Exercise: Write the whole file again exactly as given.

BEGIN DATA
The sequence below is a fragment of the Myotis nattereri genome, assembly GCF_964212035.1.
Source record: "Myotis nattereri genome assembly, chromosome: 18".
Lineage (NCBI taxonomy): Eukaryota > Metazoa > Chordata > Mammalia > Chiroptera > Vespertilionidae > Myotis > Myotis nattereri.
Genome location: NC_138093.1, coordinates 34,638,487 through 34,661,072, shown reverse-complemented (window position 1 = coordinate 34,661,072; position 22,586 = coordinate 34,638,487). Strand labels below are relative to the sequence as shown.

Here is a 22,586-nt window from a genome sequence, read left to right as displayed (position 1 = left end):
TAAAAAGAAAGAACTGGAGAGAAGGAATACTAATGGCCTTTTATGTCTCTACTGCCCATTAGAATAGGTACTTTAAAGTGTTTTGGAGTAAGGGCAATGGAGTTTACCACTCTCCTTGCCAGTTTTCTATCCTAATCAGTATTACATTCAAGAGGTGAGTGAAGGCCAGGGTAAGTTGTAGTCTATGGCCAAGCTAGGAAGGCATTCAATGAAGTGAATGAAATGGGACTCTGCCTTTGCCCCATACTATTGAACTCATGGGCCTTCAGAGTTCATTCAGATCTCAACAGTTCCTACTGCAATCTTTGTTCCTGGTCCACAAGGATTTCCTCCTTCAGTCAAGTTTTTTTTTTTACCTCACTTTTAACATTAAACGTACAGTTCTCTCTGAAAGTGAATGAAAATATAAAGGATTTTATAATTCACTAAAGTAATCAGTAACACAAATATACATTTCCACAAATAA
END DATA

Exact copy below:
The sequence below is a fragment of the Myotis nattereri genome, assembly GCF_964212035.1.
Source record: "Myotis nattereri genome assembly, chromosome: 18".
Lineage (NCBI taxonomy): Eukaryota > Metazoa > Chordata > Mammalia > Chiroptera > Vespertilionidae > Myotis > Myotis nattereri.
Genome location: NC_138093.1, coordinates 34,638,487 through 34,661,072, shown reverse-complemented (window position 1 = coordinate 34,661,072; position 22,586 = coordinate 34,638,487). Strand labels below are relative to the sequence as shown.

Here is a 22,586-nt window from a genome sequence, read left to right as displayed (position 1 = left end):
TAAAAAGAAAGAACTGGAGAGAAGGAATACTAATGGCCTTTTATGTCTCTACTGCCCATTAGAATAGGTACTTTAAAGTGTTTTGGAGTAAGGGCAATGGAGTTTACCACTCTCCTTGCCAGTTTTCTATCCTAATCAGTATTACATTCAAGAGGTGAGTGAAGGCCAGGGTAAGTTGTAGTCTATGGCCAAGCTAGGAAGGCATTCAATGAAGTGAATGAAATGGGACTCTGCCTTTGCCCCATACTATTGAACTCATGGGCCTTCAGAGTTCATTCAGATCTCAACAGTTCCTACTGCAATCTTTGTTCCTGGTCCACAAGGATTTCCTCCTTCAGTCAAGTTTTTTTTTTTACCTCACTTTTAACATTAAACGTACAGTTCTCTCTGAAAGTGAATGAAAATATAAAGGATTTTATAATTCACTAAAGTAATCAGTAACACAAATATACATTTCCACAAATAA